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When Monitoring Bracelets Fail

From Syracuse comes a horrific story involving suspect David J. Renz,a man who had previously been convicted of possession of child pornography and was apparently released back into the community with what has become the ubiquitous electronic monitoring bracelet.  That safeguard did nothing for Lori Bresnahan and her 10 year-old daughter: 

Authorities say they have a suspect in custody in the death of a woman who was attacked in front of a 10-year-old girl who was with her during a carjacking and kidnapping Thursday night at Great Northern Mall in Clay.

Police say the suspect kidnapped the victims, raped the girl, and stabbed the woman [to death]. Police say there is no indication he knew the victims.

New York State Police Captain Mark Lincoln spoke to reporters at a news conference Friday morning at State Police barracks in North Syracuse


A spokesperson at Executive Assistant U.S. Attorney John Duncan's office tells CNY Central that Renz removed a monitoring bracelet that he was required to wear prior to the attack. Renz was previously charged possessing child porn and was released from custody in January.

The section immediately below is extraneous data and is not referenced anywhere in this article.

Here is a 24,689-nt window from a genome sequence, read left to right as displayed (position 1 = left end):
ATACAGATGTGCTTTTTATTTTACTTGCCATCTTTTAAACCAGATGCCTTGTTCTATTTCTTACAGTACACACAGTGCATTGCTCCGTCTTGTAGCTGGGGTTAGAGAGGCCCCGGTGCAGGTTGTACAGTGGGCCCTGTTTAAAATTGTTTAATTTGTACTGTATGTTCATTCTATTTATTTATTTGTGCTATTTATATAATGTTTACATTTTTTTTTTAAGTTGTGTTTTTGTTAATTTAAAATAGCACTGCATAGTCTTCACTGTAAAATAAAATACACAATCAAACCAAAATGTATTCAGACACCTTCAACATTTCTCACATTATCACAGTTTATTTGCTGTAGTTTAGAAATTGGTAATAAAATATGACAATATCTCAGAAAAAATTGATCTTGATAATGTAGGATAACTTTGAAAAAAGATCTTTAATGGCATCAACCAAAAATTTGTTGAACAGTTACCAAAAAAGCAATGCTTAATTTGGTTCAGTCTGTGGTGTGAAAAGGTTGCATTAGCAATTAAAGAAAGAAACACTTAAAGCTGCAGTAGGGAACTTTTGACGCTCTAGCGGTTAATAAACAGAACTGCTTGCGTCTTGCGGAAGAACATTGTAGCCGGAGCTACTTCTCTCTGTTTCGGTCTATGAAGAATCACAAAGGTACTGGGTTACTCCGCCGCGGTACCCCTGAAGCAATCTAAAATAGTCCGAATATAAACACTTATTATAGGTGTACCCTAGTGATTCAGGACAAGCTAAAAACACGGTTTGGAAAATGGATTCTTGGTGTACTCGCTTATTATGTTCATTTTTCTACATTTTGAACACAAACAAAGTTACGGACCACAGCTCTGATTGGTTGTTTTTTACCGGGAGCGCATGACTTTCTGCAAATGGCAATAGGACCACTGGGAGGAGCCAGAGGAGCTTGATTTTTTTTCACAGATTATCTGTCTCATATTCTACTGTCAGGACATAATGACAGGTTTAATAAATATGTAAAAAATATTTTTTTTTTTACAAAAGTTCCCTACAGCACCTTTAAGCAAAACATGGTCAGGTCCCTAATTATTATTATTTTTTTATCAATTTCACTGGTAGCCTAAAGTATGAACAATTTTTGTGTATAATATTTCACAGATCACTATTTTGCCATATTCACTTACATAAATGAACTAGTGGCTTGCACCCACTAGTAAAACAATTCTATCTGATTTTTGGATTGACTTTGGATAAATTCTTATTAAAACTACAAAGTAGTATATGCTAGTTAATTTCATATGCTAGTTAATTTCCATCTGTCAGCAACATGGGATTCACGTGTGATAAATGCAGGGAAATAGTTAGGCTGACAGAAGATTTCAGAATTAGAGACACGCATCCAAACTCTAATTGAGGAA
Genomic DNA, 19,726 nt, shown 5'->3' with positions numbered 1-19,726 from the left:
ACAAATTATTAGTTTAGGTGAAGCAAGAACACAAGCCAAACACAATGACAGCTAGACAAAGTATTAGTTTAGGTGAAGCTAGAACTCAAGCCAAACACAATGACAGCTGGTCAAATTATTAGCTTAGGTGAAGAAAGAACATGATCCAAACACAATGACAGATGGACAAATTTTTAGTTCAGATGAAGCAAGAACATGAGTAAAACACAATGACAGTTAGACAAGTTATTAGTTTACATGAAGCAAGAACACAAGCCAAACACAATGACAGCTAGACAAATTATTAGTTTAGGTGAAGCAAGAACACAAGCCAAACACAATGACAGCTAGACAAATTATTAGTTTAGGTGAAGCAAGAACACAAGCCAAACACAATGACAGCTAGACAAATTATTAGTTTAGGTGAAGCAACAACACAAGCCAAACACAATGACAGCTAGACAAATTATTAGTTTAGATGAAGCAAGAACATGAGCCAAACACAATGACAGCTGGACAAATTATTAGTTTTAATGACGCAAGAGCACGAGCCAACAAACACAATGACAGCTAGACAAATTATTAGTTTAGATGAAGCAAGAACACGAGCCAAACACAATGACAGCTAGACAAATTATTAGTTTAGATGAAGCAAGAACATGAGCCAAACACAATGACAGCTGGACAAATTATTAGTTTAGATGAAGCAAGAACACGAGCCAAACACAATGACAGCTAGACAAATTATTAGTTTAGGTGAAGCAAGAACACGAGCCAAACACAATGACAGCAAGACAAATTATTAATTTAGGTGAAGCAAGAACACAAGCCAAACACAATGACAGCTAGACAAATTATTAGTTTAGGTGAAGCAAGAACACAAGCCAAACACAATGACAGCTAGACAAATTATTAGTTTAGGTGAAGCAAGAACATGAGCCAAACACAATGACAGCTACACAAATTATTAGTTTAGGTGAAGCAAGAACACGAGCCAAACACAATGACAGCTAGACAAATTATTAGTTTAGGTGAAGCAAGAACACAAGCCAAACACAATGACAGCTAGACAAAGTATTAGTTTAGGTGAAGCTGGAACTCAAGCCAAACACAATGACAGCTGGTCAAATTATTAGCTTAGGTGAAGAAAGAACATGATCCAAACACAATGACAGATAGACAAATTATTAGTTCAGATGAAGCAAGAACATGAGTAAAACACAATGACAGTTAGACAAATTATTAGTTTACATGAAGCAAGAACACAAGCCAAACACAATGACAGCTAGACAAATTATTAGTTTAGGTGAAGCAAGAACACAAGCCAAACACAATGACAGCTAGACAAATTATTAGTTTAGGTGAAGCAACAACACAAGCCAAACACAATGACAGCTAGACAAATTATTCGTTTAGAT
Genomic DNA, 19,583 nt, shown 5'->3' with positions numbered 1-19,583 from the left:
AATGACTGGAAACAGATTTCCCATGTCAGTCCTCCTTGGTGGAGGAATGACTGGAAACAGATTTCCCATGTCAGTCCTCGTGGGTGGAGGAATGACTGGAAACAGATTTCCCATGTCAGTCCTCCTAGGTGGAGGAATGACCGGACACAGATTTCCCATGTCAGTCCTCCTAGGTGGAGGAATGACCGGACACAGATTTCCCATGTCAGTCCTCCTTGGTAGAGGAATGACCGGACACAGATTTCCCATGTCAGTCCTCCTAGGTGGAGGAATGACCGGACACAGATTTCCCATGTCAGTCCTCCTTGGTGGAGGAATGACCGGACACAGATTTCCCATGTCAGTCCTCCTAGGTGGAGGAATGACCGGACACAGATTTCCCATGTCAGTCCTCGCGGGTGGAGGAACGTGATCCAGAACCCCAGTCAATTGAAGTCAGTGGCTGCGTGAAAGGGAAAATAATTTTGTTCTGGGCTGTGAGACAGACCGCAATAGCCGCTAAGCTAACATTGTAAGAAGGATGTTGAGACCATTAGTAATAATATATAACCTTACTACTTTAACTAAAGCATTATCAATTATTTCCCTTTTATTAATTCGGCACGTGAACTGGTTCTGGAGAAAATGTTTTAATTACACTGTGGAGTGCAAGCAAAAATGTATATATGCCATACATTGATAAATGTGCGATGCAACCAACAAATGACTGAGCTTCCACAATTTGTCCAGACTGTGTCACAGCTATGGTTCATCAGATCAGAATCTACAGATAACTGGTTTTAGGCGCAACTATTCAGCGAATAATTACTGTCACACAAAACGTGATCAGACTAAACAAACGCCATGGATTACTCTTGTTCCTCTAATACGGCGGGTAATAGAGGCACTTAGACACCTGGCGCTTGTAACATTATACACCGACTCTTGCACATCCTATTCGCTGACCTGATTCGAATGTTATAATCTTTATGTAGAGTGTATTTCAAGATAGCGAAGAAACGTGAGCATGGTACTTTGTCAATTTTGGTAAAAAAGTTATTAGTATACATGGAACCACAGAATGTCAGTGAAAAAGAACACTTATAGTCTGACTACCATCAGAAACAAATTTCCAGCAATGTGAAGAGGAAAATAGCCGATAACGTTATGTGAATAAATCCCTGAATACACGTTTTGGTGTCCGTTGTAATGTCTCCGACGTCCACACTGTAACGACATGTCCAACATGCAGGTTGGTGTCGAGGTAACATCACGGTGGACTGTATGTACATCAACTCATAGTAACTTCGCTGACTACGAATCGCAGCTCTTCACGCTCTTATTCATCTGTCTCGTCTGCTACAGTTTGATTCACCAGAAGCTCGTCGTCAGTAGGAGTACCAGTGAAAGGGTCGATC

According to court papers, Renz was previously charged for possessing more than 100 gigabytes worth of child porn on an encrypted hard drive that contained more than 500 videos and more than 3,000 images.

New York has no death penalty, but apparently prison is worse than death.  


Steve --

A great but horrifying post. I wonder how many of our "bracelets-will-work-just-fine" friends will step up and take responsibility for the savage results of their "a-little-extra-crime-won't-hurt" complacency.

My guess is the usual number: zero.

Two points emerge from this detestable crime.

The public is lulled into a false sense of security when alternatives to incarceration such as an electronic monitoring bracelet is employed. These devices can be easily discarded and it is often days not minutes before authorities respond.
The second point deals with the difficulty of assessing who may be a danger to the community. This offender was apparently released on federal pre-trial release supervision after his arrest for possession of child pornography.He was a high school graduate who I would presume had little or no prior record.

The tragic results of this crime will not stop the smart on crime crowd from patronizing the public into believing that-like Carnac the Magnificent- they know which offenders are "non-violent" and can safely be released into the community.


Great points, and worth remembering when the discussion turns to replacing prison with "community supercvision."

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